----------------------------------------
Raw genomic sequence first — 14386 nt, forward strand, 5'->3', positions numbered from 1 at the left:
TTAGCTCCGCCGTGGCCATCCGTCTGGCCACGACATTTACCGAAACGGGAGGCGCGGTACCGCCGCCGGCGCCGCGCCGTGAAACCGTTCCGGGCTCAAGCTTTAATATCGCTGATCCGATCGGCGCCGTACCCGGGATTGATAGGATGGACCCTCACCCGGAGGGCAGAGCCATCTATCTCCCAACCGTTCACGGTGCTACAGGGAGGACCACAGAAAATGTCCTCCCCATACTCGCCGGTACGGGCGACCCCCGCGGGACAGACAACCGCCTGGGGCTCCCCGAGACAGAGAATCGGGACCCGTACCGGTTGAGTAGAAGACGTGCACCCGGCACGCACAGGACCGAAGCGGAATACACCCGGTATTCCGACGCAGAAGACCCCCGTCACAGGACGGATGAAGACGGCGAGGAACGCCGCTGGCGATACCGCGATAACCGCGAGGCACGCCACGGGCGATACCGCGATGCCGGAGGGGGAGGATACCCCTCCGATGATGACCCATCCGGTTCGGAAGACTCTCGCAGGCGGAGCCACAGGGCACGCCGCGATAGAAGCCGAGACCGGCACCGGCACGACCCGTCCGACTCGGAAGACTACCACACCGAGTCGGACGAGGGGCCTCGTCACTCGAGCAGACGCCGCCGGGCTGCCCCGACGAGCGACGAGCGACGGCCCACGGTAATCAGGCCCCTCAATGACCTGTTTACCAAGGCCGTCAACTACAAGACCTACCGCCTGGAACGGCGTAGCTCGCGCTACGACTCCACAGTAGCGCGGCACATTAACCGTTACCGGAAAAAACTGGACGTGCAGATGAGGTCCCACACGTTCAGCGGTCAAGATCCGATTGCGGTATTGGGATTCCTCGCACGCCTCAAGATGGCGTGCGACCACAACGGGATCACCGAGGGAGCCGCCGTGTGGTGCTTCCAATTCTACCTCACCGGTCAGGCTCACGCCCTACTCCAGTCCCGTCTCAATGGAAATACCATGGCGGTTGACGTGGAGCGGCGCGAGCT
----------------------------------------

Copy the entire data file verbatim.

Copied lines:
Raw genomic sequence first — 14386 nt, forward strand, 5'->3', positions numbered from 1 at the left:
TTAGCTCCGCCGTGGCCATCCGTCTGGCCACGACATTTACCGAAACGGGAGGCGCGGTACCGCCGCCGGCGCCGCGCCGTGAAACCGTTCCGGGCTCAAGCTTTAATATCGCTGATCCGATCGGCGCCGTACCCGGGATTGATAGGATGGACCCTCACCCGGAGGGCAGAGCCATCTATCTCCCAACCGTTCACGGTGCTACAGGGAGGACCACAGAAAATGTCCTCCCCATACTCGCCGGTACGGGCGACCCCCGCGGGACAGACAACCGCCTGGGGCTCCCCGAGACAGAGAATCGGGACCCGTACCGGTTGAGTAGAAGACGTGCACCCGGCACGCACAGGACCGAAGCGGAATACACCCGGTATTCCGACGCAGAAGACCCCCGTCACAGGACGGATGAAGACGGCGAGGAACGCCGCTGGCGATACCGCGATAACCGCGAGGCACGCCACGGGCGATACCGCGATGCCGGAGGGGGAGGATACCCCTCCGATGATGACCCATCCGGTTCGGAAGACTCTCGCAGGCGGAGCCACAGGGCACGCCGCGATAGAAGCCGAGACCGGCACCGGCACGACCCGTCCGACTCGGAAGACTACCACACCGAGTCGGACGAGGGGCCTCGTCACTCGAGCAGACGCCGCCGGGCTGCCCCGACGAGCGACGAGCGACGGCCCACGGTAATCAGGCCCCTCAATGACCTGTTTACCAAGGCCGTCAACTACAAGACCTACCGCCTGGAACGGCGTAGCTCGCGCTACGACTCCACAGTAGCGCGGCACATTAACCGTTACCGGAAAAAACTGGACGTGCAGATGAGGTCCCACACGTTCAGCGGTCAAGATCCGATTGCGGTATTGGGATTCCTCGCACGCCTCAAGATGGCGTGCGACCACAACGGGATCACCGAGGGAGCCGCCGTGTGGTGCTTCCAATTCTACCTCACCGGTCAGGCTCACGCCCTACTCCAGTCCCGTCTCAATGGAAATACCATGGCGGTTGACGTGGAGCGGCGCGAGCT